First up is a graphic novel by Frank Cammuso, called "Knights of the Lunch Table, Volume 1: The Dodgeball Chronicles," published by Scholastic/Graphix.
If you're into King Arthur, you'll love the literary references made in this book!
About "Knights of the Lunch Table (from Scholastic):
"Artie King just wants to ease into life at Camelot Middle School. He’s got new lunch buddies, Percy and Wayne, and his science teacher, Mr. Merlyn, is pretty cool. But then there’s scary Principal Dagger and big bad Joe and The Horde, a bunch of brawny bullies who rule the school."
Paperback: 144 pages
I love Frank's artwork and the story is just awesome!
If you love Frank's work, I'd also like to recommend, "Otto's Orange Day" written by Jay Lynch, illustrated by Frank Cammuso and published by Toon Books.
About "Otto's Orange Day" (from Toon Books):
"WHEN OTTO THE CAT MEETS A MAGICAL GENIE, he knows just what to wish for: he makes the whole world orange! At first, this new, bright world seems like a lot of fun, but when his mom serves orange spinach for lunch, Otto realizes that his favorite color isn’t the best color for everything. Fixing this mixed-up world won’t be easy though because Otto already used up his only wish. To save the day, Otto will need his family’s help, some quick thinking, and…a pizza?
Hardcover: 40 pages
Next up is the book that won the 2008 Caldecott Medal called "The Invention of Hugo Cabret," written by Brian Selznick, published by Scholastic Press.
About "The Invention of Hugo Cabret" (from the book's web site):
"ORPHAN, CLOCK KEEPER, AND THIEF, twelve-year-old Hugo lives in the walls of a busy Paris train station, where his survival depends on secrets and anonymity. But when his world suddenly interlocks with an eccentric girl and the owner of a small toy booth in the train station, Hugo’s undercover life, and his most precious secret, are put in jeopardy. A cryptic drawing, a treasured notebook, a stolen key, a mechanical man, and a hidden message all come together...in The Invention of Hugo Cabret.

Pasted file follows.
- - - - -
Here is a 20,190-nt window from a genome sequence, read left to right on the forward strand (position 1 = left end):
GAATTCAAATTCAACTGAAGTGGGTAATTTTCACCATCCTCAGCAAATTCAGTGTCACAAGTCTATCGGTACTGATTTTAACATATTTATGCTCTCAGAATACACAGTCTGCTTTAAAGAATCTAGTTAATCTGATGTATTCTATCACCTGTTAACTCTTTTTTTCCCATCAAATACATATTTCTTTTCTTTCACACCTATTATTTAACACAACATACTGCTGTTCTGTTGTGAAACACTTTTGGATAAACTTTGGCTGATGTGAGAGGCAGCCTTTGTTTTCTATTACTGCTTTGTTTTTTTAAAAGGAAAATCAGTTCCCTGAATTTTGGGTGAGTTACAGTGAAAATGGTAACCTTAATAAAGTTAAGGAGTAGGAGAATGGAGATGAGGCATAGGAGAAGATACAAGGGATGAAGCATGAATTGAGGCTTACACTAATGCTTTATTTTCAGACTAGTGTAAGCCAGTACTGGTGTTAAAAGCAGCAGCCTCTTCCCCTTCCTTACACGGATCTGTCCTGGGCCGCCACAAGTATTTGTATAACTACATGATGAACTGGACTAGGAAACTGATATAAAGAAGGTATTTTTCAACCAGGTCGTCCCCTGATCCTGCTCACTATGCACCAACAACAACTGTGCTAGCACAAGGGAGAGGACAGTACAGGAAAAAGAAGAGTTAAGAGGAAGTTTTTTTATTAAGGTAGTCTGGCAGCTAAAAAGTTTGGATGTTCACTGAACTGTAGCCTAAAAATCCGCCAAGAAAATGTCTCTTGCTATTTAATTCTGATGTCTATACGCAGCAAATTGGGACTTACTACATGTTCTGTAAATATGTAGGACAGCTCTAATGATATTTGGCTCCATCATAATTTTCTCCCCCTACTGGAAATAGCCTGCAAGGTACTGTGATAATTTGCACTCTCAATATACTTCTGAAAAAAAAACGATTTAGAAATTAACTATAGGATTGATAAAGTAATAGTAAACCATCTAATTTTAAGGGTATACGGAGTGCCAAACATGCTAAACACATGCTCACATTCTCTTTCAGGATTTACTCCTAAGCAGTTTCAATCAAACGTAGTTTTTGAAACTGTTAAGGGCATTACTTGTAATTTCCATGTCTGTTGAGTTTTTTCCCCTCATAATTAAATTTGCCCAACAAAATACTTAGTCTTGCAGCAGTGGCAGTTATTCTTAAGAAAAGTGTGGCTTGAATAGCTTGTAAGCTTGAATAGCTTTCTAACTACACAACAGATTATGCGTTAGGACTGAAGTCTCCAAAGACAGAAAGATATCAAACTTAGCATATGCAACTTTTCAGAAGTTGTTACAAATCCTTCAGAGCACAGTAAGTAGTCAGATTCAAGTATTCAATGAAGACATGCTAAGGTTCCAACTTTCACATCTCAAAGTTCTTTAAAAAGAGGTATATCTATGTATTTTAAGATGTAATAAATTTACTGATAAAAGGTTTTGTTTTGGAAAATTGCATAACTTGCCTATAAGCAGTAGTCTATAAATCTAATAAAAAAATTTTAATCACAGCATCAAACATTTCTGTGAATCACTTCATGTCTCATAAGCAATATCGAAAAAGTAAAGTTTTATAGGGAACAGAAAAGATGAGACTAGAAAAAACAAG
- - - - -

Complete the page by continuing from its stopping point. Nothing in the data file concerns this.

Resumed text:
This 526-page book is told in both words and pictures. The Invention of Hugo Cabret is not exactly a novel, and it’s not quite a picture book, and it’s not really a graphic novel, or a flip book, or a movie, but a combination of all these things. Each picture (there are nearly three hundred pages of pictures!) takes up an entire double page spread, and the story moves forward because you turn the pages to see the next moment unfold in front of you."
This book is just amazing. That's the only way I can describe it. I love the story and the way Brian uses illustrations to help tell this story is just terrific! The Caldecott Medal was well deserved. If you've not read the book, I highly suggest it.
Now get reading!